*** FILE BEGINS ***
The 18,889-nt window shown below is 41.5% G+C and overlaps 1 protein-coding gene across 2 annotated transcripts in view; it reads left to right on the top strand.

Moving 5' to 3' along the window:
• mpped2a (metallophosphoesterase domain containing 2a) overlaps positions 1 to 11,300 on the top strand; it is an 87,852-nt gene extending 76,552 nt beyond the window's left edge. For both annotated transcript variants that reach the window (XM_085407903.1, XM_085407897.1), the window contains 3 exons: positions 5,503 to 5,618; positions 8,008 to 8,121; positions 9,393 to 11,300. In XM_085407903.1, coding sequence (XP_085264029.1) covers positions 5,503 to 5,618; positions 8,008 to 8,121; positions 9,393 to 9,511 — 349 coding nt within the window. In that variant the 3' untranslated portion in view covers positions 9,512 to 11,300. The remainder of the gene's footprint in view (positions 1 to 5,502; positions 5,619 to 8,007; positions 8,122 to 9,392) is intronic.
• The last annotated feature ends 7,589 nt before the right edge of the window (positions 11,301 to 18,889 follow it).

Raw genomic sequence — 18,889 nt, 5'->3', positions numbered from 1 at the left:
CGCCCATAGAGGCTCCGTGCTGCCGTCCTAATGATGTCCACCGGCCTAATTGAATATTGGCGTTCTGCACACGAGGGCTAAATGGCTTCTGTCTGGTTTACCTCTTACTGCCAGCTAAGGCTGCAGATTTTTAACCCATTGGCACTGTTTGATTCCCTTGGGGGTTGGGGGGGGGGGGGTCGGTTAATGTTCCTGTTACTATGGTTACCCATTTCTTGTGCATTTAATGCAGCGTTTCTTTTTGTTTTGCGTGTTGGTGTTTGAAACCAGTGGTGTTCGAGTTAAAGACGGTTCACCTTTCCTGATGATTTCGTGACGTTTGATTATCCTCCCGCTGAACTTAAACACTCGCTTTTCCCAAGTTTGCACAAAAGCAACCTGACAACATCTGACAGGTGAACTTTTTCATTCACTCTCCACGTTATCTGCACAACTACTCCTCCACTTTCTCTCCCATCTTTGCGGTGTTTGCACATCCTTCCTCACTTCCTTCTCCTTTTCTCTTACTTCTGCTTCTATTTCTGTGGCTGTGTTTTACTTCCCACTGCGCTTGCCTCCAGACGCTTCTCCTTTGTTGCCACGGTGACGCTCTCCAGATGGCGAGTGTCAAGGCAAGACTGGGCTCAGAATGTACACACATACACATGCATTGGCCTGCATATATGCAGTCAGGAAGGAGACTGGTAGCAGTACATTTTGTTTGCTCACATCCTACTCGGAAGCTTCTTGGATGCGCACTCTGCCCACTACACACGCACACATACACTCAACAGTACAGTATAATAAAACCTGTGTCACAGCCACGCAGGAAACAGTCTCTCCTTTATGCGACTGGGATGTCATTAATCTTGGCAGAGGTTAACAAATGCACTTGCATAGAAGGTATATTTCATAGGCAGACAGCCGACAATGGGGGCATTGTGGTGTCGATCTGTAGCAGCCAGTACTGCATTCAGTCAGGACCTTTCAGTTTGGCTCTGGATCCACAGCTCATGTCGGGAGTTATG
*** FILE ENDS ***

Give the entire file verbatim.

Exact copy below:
The 18,889-nt window shown below is 41.5% G+C and overlaps 1 protein-coding gene across 2 annotated transcripts in view; it reads left to right on the top strand.

Moving 5' to 3' along the window:
• mpped2a (metallophosphoesterase domain containing 2a) overlaps positions 1 to 11,300 on the top strand; it is an 87,852-nt gene extending 76,552 nt beyond the window's left edge. For both annotated transcript variants that reach the window (XM_085407903.1, XM_085407897.1), the window contains 3 exons: positions 5,503 to 5,618; positions 8,008 to 8,121; positions 9,393 to 11,300. In XM_085407903.1, coding sequence (XP_085264029.1) covers positions 5,503 to 5,618; positions 8,008 to 8,121; positions 9,393 to 9,511 — 349 coding nt within the window. In that variant the 3' untranslated portion in view covers positions 9,512 to 11,300. The remainder of the gene's footprint in view (positions 1 to 5,502; positions 5,619 to 8,007; positions 8,122 to 9,392) is intronic.
• The last annotated feature ends 7,589 nt before the right edge of the window (positions 11,301 to 18,889 follow it).

Raw genomic sequence — 18,889 nt, 5'->3', positions numbered from 1 at the left:
CGCCCATAGAGGCTCCGTGCTGCCGTCCTAATGATGTCCACCGGCCTAATTGAATATTGGCGTTCTGCACACGAGGGCTAAATGGCTTCTGTCTGGTTTACCTCTTACTGCCAGCTAAGGCTGCAGATTTTTAACCCATTGGCACTGTTTGATTCCCTTGGGGGTTGGGGGGGGGGGGGTCGGTTAATGTTCCTGTTACTATGGTTACCCATTTCTTGTGCATTTAATGCAGCGTTTCTTTTTGTTTTGCGTGTTGGTGTTTGAAACCAGTGGTGTTCGAGTTAAAGACGGTTCACCTTTCCTGATGATTTCGTGACGTTTGATTATCCTCCCGCTGAACTTAAACACTCGCTTTTCCCAAGTTTGCACAAAAGCAACCTGACAACATCTGACAGGTGAACTTTTTCATTCACTCTCCACGTTATCTGCACAACTACTCCTCCACTTTCTCTCCCATCTTTGCGGTGTTTGCACATCCTTCCTCACTTCCTTCTCCTTTTCTCTTACTTCTGCTTCTATTTCTGTGGCTGTGTTTTACTTCCCACTGCGCTTGCCTCCAGACGCTTCTCCTTTGTTGCCACGGTGACGCTCTCCAGATGGCGAGTGTCAAGGCAAGACTGGGCTCAGAATGTACACACATACACATGCATTGGCCTGCATATATGCAGTCAGGAAGGAGACTGGTAGCAGTACATTTTGTTTGCTCACATCCTACTCGGAAGCTTCTTGGATGCGCACTCTGCCCACTACACACGCACACATACACTCAACAGTACAGTATAATAAAACCTGTGTCACAGCCACGCAGGAAACAGTCTCTCCTTTATGCGACTGGGATGTCATTAATCTTGGCAGAGGTTAACAAATGCACTTGCATAGAAGGTATATTTCATAGGCAGACAGCCGACAATGGGGGCATTGTGGTGTCGATCTGTAGCAGCCAGTACTGCATTCAGTCAGGACCTTTCAGTTTGGCTCTGGATCCACAGCTCATGTCGGGAGTTATG